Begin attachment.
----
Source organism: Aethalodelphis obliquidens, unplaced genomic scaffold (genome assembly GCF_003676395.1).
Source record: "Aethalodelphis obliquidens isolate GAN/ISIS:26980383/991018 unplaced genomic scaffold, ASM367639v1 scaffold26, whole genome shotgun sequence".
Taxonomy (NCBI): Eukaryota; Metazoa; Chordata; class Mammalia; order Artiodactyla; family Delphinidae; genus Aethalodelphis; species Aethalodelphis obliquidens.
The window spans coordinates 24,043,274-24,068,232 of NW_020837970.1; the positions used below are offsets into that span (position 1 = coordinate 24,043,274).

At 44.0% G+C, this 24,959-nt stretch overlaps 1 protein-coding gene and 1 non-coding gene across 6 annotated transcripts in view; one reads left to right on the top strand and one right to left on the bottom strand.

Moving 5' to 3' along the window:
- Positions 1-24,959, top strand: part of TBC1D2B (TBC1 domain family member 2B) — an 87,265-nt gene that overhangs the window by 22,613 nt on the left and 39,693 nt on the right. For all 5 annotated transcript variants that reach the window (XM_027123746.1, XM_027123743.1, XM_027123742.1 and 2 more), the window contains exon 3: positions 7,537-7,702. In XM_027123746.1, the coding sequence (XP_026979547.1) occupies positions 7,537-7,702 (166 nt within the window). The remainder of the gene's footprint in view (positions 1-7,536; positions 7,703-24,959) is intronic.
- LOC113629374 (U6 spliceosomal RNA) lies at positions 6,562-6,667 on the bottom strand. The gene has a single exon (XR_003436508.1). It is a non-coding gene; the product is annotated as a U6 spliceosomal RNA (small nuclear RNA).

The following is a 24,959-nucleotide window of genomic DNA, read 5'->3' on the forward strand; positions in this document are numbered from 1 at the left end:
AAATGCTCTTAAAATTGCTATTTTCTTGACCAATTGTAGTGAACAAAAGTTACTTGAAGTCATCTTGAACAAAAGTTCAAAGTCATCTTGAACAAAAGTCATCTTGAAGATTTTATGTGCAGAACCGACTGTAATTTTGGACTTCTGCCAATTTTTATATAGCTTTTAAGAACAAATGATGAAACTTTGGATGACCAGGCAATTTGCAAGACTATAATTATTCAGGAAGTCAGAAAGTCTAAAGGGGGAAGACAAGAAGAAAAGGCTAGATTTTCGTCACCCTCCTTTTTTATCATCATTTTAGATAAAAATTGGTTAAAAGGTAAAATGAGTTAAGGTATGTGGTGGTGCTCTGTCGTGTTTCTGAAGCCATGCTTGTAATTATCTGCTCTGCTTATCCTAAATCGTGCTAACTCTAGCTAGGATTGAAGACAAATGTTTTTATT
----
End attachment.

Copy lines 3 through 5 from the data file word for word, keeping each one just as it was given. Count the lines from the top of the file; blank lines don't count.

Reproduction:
Taxonomy (NCBI): Eukaryota; Metazoa; Chordata; class Mammalia; order Artiodactyla; family Delphinidae; genus Aethalodelphis; species Aethalodelphis obliquidens.
The window spans coordinates 24,043,274-24,068,232 of NW_020837970.1; the positions used below are offsets into that span (position 1 = coordinate 24,043,274).

At 44.0% G+C, this 24,959-nt stretch overlaps 1 protein-coding gene and 1 non-coding gene across 6 annotated transcripts in view; one reads left to right on the top strand and one right to left on the bottom strand.